EasyJet to charge for overhead luggage lockers
EasyJet customers who want to use overhead luggage lockers will have to buy more expensive tickets. In a move which provoked criticism on social media, Easyjet said the changes to its luggage policy will start on 10 February.
Customers who don’t buy the more expensive tickets will be restricted to putting a small carry-on bag under their seat. Easyjet said the changes would improve punctuality.
But some customers reacted with dismay on Twitter, with one calling it an “absolutely terrible move”.
“Like Ryanair, [they are] monetising every opportunity in a race to the bottom,” they said. ‘It is not right’
Another accused the airline of changing the conditions of their ticket after they had bought it. “I imagine there is some small letter in the terms to allow you to do it, but it is not right is it?”
But some customers welcomed the move, saying it would free up storage space. Currently, all customers are allowed to fly with a cabin bag measuring up to 56 x 45 x 25cm, enabling them to put small wheelie suitcases into overhead lockers.
But under the new rules, passengers who want to travel with an additional bag of this size as hand luggage must buy a more expensive ticket such as an Up Front or Extra Legroom seat. Prices range from £7.99 more expensive than a standard fare, up to £29.99 on longer flights.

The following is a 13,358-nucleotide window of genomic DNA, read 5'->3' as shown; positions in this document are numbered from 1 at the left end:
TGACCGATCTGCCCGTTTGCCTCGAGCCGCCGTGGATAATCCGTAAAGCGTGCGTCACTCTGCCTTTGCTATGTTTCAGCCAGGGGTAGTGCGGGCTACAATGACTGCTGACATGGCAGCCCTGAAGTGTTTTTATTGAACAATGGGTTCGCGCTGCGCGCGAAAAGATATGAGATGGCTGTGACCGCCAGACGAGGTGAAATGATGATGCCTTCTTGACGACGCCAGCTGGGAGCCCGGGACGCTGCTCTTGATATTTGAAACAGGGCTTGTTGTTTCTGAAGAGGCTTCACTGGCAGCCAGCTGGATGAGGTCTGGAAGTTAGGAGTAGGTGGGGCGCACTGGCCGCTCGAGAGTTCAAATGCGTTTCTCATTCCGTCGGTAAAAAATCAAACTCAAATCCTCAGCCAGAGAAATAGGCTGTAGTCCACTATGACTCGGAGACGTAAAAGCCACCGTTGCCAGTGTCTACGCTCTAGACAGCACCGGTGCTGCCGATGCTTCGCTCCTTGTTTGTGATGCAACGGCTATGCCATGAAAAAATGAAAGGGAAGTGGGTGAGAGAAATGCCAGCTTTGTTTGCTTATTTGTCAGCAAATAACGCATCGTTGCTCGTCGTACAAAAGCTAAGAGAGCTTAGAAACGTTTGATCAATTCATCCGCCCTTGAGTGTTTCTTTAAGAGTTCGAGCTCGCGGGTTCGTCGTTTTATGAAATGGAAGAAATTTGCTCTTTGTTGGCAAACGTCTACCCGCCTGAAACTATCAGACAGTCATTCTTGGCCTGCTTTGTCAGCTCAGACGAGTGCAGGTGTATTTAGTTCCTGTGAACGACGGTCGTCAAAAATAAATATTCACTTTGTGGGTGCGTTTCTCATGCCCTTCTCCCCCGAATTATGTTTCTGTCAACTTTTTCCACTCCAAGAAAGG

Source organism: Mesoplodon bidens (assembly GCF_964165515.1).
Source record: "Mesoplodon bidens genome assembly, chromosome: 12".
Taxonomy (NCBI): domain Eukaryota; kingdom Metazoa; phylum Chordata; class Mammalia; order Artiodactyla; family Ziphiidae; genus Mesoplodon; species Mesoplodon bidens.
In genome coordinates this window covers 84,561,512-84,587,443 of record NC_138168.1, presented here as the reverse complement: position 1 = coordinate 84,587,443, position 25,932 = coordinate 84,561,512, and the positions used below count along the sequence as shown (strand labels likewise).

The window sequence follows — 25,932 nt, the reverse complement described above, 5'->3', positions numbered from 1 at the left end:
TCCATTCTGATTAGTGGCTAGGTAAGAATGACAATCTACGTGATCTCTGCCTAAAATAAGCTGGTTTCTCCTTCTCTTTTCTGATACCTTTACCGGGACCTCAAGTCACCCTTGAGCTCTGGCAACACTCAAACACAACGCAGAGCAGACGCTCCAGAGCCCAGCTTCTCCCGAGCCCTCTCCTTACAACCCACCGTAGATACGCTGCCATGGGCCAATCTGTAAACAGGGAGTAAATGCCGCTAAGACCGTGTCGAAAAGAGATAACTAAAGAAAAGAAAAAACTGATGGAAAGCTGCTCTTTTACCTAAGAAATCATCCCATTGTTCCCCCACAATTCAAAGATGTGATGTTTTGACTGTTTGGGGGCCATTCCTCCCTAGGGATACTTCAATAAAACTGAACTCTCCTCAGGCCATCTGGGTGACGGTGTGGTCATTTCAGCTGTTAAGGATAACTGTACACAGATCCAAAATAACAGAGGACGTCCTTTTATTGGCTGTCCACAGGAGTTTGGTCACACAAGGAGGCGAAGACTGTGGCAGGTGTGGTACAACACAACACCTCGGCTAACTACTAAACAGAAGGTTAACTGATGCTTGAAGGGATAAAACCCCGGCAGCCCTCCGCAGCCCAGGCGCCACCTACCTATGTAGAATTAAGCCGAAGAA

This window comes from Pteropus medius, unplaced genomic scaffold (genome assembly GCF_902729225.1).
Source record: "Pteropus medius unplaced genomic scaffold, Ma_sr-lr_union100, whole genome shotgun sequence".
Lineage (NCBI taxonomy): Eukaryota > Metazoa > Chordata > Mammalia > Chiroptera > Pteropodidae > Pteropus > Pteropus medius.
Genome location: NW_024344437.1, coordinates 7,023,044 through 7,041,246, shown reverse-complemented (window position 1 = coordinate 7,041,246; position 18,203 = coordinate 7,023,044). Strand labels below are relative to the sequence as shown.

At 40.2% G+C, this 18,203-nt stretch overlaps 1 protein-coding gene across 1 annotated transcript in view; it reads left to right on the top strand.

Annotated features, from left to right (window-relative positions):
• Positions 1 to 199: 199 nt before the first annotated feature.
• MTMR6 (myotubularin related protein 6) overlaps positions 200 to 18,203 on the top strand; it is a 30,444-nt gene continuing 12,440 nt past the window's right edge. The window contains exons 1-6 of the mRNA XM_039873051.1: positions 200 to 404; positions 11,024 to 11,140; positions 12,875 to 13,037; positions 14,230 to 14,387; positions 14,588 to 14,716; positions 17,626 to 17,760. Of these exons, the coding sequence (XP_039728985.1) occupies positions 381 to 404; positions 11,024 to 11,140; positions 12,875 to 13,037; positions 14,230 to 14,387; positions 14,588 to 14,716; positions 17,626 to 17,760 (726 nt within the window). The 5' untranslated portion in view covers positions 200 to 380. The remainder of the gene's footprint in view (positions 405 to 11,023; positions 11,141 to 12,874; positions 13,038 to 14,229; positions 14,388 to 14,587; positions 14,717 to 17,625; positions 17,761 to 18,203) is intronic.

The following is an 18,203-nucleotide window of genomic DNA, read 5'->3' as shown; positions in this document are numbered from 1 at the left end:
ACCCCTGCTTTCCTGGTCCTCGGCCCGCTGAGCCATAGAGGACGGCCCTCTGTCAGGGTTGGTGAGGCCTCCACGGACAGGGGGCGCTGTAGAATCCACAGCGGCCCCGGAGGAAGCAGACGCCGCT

People who also buy a more expensive Flexi fare or are members of the carrier’s frequent flyer scheme will also continue to be allowed to take one small and one large item of hand luggage with them, subject to space on board. EasyJet customers with an existing booking for travel from February 10 who do not want to pay more will be able to check in a larger cabin bag in the aircraft hold free of charge.
Robert Carey, chief commercial and customer officer for EasyJet said: “Punctuality is important to our customers and we know that if they have their bags placed into the hold at the gate due to the limited space onboard this can cause flight delays, and it can be frustrating for them too.
“Our new policy will improve boarding and punctuality for everyone, as well as give our customers certainty of what they will have with them onboard.”
Easyjet previously used its luggage allowance to differentiate it from competitors. Ryanair limits passengers to one small item of hand luggage without an extra fee, while British Airways’ cheapest fares include one large and one small item of hand luggage. Airlines have been hit hard by coronavirus crisis travel restrictions, and have been looking for ways to cut costs.
In November Easyjet reported its first annual loss in the airline’s 25-year history. The airline made a loss of £1.27bn for the year to 30 September as revenues more than halved.
EasyJet expects to fly at just 20% of normal capacity into next year. A spokesperson said the change in baggage allowance had been under consideration since before the pandemic.